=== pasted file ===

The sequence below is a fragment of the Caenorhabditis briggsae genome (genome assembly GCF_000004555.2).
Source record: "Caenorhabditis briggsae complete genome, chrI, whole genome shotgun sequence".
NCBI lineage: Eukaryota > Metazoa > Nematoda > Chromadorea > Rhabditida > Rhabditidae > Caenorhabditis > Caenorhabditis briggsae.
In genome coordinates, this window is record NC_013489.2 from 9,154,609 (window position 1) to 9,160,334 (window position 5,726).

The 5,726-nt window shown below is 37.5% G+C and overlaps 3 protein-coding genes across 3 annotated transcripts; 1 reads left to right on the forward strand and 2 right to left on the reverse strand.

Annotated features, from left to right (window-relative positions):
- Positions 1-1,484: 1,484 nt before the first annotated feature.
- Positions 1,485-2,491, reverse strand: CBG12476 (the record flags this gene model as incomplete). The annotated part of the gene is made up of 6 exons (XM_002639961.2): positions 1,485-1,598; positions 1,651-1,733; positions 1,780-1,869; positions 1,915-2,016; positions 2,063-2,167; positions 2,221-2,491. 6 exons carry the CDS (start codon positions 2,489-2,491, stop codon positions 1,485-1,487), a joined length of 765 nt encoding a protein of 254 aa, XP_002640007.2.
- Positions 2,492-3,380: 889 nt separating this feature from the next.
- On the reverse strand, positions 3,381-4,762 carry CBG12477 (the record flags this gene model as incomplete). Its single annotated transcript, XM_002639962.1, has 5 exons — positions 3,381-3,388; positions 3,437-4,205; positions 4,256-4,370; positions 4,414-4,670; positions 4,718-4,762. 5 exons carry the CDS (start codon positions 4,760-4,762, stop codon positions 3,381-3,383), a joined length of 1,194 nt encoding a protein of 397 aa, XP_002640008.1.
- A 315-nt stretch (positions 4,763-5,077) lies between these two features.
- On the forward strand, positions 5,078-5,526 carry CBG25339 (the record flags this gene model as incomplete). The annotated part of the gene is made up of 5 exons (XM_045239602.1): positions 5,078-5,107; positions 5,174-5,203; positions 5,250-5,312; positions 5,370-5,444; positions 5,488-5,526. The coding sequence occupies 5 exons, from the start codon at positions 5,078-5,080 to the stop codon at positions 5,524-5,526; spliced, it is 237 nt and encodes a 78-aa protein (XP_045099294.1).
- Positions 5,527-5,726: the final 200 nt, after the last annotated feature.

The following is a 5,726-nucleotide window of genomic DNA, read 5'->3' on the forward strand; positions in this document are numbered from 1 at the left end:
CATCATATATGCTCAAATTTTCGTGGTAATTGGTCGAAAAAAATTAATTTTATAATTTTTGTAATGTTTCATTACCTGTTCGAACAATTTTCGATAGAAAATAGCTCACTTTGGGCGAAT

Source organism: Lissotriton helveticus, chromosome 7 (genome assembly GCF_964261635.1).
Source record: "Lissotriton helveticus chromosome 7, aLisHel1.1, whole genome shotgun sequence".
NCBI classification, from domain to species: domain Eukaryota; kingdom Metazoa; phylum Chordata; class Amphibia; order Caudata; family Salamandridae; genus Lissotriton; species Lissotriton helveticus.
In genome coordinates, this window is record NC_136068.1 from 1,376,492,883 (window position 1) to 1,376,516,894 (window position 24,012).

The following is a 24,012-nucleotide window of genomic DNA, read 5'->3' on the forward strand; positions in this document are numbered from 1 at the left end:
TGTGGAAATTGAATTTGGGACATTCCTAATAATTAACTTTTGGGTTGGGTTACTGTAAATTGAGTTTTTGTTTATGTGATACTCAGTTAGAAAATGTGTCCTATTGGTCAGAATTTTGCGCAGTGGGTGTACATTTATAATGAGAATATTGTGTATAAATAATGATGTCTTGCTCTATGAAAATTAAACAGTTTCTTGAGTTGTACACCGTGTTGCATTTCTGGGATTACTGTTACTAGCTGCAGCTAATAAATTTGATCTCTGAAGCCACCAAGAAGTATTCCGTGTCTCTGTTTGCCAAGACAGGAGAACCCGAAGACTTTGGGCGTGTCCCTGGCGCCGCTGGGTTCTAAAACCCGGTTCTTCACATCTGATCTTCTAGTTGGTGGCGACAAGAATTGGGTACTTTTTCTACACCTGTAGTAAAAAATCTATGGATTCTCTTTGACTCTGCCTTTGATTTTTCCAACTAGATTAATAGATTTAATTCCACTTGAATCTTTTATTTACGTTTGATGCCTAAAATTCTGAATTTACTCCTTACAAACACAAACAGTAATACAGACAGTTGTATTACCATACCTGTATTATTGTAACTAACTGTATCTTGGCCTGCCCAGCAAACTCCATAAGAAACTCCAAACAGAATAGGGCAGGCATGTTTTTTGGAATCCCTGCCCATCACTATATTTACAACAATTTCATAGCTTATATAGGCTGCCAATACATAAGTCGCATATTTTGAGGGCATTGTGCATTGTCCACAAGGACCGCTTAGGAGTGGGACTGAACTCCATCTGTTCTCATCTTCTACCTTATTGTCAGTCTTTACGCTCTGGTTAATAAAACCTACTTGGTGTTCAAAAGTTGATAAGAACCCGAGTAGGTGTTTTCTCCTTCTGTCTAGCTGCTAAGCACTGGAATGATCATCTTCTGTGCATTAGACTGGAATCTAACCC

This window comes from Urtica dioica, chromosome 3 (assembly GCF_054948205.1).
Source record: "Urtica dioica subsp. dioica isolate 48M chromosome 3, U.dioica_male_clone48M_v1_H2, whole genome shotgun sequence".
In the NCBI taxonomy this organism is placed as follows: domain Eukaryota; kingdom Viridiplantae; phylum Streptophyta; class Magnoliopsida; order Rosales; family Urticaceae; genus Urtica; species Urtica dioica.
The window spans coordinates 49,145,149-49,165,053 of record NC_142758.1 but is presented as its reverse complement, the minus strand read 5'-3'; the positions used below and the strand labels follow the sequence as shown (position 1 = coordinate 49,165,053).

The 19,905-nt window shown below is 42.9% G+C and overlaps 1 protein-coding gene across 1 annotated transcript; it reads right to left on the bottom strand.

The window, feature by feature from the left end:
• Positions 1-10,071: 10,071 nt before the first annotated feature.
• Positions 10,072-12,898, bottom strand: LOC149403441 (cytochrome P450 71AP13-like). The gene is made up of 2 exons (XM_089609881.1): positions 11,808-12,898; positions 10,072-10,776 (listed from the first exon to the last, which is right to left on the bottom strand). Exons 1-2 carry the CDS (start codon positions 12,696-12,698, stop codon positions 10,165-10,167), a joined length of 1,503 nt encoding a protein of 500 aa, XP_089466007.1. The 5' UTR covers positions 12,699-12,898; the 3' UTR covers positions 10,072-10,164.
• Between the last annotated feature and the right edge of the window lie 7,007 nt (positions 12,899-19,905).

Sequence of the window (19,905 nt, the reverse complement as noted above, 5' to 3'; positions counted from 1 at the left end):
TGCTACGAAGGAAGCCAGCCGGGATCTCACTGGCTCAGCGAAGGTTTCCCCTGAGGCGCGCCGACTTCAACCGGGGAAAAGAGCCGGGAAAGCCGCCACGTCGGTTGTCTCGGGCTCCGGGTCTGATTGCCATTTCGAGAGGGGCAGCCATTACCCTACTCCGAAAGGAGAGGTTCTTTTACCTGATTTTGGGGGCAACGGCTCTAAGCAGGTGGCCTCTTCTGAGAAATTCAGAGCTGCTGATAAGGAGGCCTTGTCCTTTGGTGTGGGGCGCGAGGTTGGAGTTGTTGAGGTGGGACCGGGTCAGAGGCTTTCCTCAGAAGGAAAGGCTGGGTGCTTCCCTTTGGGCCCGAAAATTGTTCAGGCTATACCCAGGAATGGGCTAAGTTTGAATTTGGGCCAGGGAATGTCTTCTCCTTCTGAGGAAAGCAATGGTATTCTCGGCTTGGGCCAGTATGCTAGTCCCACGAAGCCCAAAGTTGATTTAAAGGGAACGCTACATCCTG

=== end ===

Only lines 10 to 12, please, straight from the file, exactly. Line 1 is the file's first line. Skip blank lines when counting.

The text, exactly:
- On the reverse strand, positions 3,381-4,762 carry CBG12477 (the record flags this gene model as incomplete). Its single annotated transcript, XM_002639962.1, has 5 exons — positions 3,381-3,388; positions 3,437-4,205; positions 4,256-4,370; positions 4,414-4,670; positions 4,718-4,762. 5 exons carry the CDS (start codon positions 4,760-4,762, stop codon positions 3,381-3,383), a joined length of 1,194 nt encoding a protein of 397 aa, XP_002640008.1.
- A 315-nt stretch (positions 4,763-5,077) lies between these two features.
- On the forward strand, positions 5,078-5,526 carry CBG25339 (the record flags this gene model as incomplete). The annotated part of the gene is made up of 5 exons (XM_045239602.1): positions 5,078-5,107; positions 5,174-5,203; positions 5,250-5,312; positions 5,370-5,444; positions 5,488-5,526. The coding sequence occupies 5 exons, from the start codon at positions 5,078-5,080 to the stop codon at positions 5,524-5,526; spliced, it is 237 nt and encodes a 78-aa protein (XP_045099294.1).